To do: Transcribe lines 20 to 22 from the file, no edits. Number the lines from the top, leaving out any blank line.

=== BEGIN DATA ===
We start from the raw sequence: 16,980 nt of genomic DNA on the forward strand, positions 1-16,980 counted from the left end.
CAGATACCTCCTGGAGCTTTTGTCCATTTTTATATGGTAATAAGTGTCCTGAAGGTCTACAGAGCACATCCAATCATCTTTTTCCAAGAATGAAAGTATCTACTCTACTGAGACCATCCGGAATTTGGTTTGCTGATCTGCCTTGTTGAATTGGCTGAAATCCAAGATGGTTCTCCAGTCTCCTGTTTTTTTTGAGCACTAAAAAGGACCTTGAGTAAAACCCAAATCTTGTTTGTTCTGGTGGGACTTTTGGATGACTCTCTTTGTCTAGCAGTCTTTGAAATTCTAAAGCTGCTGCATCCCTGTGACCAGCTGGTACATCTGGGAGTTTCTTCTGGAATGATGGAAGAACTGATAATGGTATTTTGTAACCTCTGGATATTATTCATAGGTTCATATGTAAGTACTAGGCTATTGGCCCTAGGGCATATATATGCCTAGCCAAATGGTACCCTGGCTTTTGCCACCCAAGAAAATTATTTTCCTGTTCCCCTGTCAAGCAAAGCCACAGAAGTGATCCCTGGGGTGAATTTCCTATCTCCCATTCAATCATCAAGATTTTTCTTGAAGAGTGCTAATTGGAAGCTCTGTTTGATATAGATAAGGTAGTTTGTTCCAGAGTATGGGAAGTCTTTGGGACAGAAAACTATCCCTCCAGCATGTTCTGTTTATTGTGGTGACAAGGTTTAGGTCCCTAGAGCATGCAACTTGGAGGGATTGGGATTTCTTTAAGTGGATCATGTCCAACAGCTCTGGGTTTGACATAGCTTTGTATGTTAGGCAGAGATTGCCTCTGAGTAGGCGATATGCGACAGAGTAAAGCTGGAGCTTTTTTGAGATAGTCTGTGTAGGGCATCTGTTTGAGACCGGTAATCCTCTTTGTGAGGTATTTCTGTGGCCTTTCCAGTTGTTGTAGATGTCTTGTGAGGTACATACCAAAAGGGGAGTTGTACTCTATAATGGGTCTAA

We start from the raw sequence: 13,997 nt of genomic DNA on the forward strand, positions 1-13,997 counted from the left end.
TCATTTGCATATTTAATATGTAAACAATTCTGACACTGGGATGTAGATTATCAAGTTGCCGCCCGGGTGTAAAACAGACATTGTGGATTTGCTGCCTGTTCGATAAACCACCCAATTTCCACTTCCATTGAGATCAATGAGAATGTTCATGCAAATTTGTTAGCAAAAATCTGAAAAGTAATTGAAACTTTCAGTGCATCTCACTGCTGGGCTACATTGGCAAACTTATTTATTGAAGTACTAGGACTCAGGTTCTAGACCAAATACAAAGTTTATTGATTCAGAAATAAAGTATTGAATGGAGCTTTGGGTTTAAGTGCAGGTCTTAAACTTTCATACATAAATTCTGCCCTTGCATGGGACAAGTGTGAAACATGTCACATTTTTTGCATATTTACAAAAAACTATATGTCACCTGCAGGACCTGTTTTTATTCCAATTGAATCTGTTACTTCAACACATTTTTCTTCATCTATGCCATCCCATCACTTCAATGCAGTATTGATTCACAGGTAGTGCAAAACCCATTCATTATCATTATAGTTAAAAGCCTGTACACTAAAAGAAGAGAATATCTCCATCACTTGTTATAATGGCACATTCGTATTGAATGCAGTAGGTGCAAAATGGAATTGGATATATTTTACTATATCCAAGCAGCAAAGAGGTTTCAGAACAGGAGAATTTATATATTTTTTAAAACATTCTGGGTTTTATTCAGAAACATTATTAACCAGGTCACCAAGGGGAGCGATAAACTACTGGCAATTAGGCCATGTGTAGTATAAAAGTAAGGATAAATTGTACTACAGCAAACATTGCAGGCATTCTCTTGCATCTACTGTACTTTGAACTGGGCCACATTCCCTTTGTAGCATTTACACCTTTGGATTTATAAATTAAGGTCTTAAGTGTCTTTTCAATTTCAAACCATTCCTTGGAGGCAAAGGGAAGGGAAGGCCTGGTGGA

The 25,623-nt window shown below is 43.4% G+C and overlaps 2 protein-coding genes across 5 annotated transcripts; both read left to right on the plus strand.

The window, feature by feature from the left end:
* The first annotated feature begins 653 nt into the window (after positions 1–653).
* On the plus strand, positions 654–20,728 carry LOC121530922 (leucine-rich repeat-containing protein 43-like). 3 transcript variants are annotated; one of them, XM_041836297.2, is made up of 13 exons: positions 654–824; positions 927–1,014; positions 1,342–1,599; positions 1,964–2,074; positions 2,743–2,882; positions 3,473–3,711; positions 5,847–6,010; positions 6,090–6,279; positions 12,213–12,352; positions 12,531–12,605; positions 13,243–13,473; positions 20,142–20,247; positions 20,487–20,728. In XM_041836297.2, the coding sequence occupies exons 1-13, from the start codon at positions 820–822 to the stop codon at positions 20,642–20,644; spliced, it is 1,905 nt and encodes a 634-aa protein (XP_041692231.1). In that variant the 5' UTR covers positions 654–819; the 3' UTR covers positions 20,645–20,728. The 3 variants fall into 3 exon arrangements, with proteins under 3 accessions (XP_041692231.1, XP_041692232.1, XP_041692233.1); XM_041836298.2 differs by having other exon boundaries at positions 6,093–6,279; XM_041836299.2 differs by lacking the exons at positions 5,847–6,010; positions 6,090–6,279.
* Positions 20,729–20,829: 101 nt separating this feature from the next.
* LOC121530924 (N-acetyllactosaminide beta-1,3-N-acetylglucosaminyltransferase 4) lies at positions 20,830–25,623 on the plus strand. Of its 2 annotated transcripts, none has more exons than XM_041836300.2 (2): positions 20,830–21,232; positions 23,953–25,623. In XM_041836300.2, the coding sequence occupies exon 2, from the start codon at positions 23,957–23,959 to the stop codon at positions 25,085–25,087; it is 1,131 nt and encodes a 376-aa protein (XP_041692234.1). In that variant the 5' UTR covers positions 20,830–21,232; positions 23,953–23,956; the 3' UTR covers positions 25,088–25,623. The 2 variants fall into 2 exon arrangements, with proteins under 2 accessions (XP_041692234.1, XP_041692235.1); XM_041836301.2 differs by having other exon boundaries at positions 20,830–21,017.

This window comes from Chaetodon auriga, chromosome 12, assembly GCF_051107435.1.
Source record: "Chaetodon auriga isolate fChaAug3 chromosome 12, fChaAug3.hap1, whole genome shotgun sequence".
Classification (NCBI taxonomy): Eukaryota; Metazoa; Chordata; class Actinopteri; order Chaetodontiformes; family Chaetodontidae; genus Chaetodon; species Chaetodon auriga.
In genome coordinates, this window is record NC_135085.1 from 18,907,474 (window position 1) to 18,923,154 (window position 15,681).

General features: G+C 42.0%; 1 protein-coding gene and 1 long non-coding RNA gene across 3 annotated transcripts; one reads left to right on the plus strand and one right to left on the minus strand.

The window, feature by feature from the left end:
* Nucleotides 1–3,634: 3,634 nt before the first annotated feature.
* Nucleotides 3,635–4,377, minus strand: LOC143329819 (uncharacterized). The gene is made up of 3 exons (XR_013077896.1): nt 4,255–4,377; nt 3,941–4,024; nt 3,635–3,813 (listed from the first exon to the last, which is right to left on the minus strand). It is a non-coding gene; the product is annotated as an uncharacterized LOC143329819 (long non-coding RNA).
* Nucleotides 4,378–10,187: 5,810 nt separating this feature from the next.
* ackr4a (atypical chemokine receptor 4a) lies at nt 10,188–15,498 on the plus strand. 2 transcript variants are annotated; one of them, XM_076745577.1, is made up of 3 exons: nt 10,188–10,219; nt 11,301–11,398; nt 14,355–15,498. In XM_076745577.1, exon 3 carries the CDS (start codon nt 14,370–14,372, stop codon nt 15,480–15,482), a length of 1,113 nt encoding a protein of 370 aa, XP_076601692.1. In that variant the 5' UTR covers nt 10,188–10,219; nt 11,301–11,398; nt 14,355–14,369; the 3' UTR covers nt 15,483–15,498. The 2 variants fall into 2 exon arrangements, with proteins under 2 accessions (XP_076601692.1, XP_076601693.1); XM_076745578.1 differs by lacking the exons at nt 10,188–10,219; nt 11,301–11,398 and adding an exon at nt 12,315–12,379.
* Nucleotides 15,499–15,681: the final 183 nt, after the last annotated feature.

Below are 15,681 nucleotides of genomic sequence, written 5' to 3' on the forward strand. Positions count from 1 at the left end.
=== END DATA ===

* ackr4a (atypical chemokine receptor 4a) lies at nt 10,188–15,498 on the plus strand. 2 transcript variants are annotated; one of them, XM_076745577.1, is made up of 3 exons: nt 10,188–10,219; nt 11,301–11,398; nt 14,355–15,498. In XM_076745577.1, exon 3 carries the CDS (start codon nt 14,370–14,372, stop codon nt 15,480–15,482), a length of 1,113 nt encoding a protein of 370 aa, XP_076601692.1. In that variant the 5' UTR covers nt 10,188–10,219; nt 11,301–11,398; nt 14,355–14,369; the 3' UTR covers nt 15,483–15,498. The 2 variants fall into 2 exon arrangements, with proteins under 2 accessions (XP_076601692.1, XP_076601693.1); XM_076745578.1 differs by lacking the exons at nt 10,188–10,219; nt 11,301–11,398 and adding an exon at nt 12,315–12,379.
* Nucleotides 15,499–15,681: the final 183 nt, after the last annotated feature.

Below are 15,681 nucleotides of genomic sequence, written 5' to 3' on the forward strand. Positions count from 1 at the left end.